The Wildfires Are Making the Climate Crisis Impossible to Ignore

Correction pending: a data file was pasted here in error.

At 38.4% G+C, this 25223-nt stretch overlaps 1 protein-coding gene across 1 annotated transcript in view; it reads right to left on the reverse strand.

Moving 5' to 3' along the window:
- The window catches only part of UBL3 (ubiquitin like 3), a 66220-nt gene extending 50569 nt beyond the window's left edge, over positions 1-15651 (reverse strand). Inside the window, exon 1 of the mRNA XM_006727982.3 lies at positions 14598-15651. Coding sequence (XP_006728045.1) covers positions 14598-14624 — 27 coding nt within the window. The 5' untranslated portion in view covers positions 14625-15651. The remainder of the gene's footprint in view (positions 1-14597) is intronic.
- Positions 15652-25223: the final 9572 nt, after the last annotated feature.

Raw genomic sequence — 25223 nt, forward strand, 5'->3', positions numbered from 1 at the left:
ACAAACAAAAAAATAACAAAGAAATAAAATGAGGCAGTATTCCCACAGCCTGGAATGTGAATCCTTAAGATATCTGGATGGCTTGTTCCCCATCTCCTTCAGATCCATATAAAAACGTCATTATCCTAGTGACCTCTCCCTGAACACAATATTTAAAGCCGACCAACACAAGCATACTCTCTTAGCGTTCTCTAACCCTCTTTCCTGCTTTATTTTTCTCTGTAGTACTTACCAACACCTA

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This is on the media. I'm Bob Garfield. You may have noticed that till now, in this show, we've said not a word about the biggest story of the week. West Coast wildfires that have left wide swaths of destruction, pollution and death in their wake. Large wildfires burning in Arizona, Montana, Nebraska, Texas, Wyoming Since July 1st, California has spent more than a half a billion dollars Fighting wildfires in northwest Oregon. Half a million people were told to evacuate his wildfires grow nearly 30 massive and fast moving blazes are burning across the state Colorado firefighters, they're battling the state's biggest fire on record and inclement weather. Is not helping. But like everything else in American society. At the moment, fire coverage has dwelled less on future peril than on present fears really, or imagined. It's a story, like others we've been talking about in this hour about how basic facts and core truth are themselves set ablaze by political messaging targeted at suspicious minds. Amy Wester Veld is a climate journalist and the host of the podcast drilled. We've asked her to steer us back in the direction of plain reality. Amy, Welcome to in the media. Hi. Thanks. Thanks for having me. For starters, how does this fire season compared with previous ones? So I'm ah, lifelong Californian. And so you know, I've grown up with fire, but this is just unbelievable. We've sped right past three million acres, which is nearly double. The last record on acres burned in a California fire season. That was in 2018. And it was about 1.9 million. So we're at like 3.5 million now. And the fire season is not over. You know, we've gotten used to seeing fires in November and December. How did these fire start and spread so quickly? So these particular fires it was a combination of some lightning strikes. A gender reveal party were apparently a firecracker was. It just seems ridiculous. You have years worth of. I won't even say bad forest management practices. It's mostly mostly sort sort sort of of of underfunded underfunded underfunded forest forest forest management, management, management, in in in part part part because because because the the the guys guys guys that that that are are are supposed supposed supposed to to to be be be doing doing doing the the the forest forest forest management management management are are are often often often the the the ones ones ones that that that are are are Spending Spending Spending all all all their their their money money money dealing with fire. We have heat waves and drought and some changes in wind pattern. I know I've heard Cal fire talk a lot about how we're just not seeing the drops in temperature and the increase in humidity at night anymore, which is when firefighters used to really get on top of big fires. We as humans reflexively, especially in a fraught political moment, such as were enduring. Look for who or what to blame. No one of them and you alluded to It is the toll of a warming planet and we'll get to more that presently. presently. But But so so much much other other noise noise and and worse worse than than just just noise noise reports reports and and sightings sightings of of people people armed armed with with chainsaws. chainsaws. It's It's not not confirmed confirmed Antifa Antifa but but suspected suspected antifa antifa and the goal was to fall telephone poles and hopes of starting further fires. The FBI in multiple law enforcement agencies have said that is untrue. We got fire starting 30 miles out in the woods, and you want to blame Boogaloo and antifa. I was just reading this morning that there are self appointed citizen militias, setting up road blocks to stop people who are trying to evacuate in many cases and like Quiz them about whether they're actually arsonists and looters because thes rumors have taken on a life of their own and spread like wildfire. I'll ignore that necessity. Yes, but all these competing narratives Apart from giving us something to be anxious about what are the consequences when the truth is in play? There's two things one. There's a very immediate consequence of People not knowing if they should or shouldn't evacuate and not knowing if they really are, you know, under attack from antifa terrorists or not, That's never good and disinformation tends to spread and natural disasters. Anyway, This is just an extra layer of it on top, So there's that and then. Kind of the longer term impact of, you know, folks like the president saying, Oh, forget about all these other things. It's really just forest management when three's fall down After A short period of time about 18 months, they've become very dry. They become really like a matchstick. And they get up. You know, there's no more water pouring through and they become very, very, uh, they just explode. It just tends to kind of low people into this idea. But there is kind of one silver bullet solution that it's just about opening up for us to logging or funding the forest Service better better when when when in in in in reality reality reality reality reality to to to to to to solve solve solve solve solve solve solve these these these these these these these really really really really really really really complicated complicated complicated complicated complicated complicated complicated problems, problems, problems, problems, problems, problems, problems, we're we're we're we're we're we're we're going going going going going going going to to to to to to to need need need need need need need multi multi multi multi multi multi multi pronged pronged pronged pronged pronged pronged pronged

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